This practice is rated as requires improvement overall. The practice was previously inspected in January 2016 and was rated as good overall and required improvement in the safe key question. A follow up desk based inspection was carried out in June 2016 and the practice was rated as good for providing safe services.

The key questions are rated as:

Are services safe? – Inadequate

Are services effective? – Good

Are services caring? – Good

Are services responsive? – Requires Improvement

Are services well-led? – Requires Improvement

We carried out an announced comprehensive inspection at Severnbank Surgery on 02 October 2018 as part of our inspection programme. We revisited the practice again on the 9 October 2018 to gather some additional information.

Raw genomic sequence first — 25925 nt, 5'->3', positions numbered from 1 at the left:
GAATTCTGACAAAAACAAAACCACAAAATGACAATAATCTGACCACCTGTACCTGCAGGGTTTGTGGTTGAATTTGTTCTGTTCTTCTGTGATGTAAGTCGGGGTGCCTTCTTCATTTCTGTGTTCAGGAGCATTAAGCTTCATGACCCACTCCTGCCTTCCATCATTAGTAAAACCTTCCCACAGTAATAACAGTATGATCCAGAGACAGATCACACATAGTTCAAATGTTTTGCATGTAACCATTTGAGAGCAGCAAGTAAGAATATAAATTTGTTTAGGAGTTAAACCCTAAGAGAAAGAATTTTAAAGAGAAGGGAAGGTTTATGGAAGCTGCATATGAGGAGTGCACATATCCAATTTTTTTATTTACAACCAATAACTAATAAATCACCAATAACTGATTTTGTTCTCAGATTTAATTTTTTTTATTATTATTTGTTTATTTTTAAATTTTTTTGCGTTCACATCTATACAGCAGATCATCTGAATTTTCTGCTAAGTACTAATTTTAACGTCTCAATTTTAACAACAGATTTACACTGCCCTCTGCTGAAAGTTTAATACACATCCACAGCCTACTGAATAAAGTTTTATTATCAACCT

At this inspection we found:

  • The practice had systems to manage risk so that safety incidents were less likely to happen. However, the system was not always clear and had not been applied consistently. When incidents did happen, the practice generally learned from them and improved their processes. However, there was no evidence that learning from incidents in the dispensary had led to improvements in systems and processes.
  • Systems and processes for the safe management of medicines including emergency medicines held in the practice were not effective.
  • There was a process for receiving medical and medicines safety alerts, however, there was not a recorded process and actions taken were not recorded.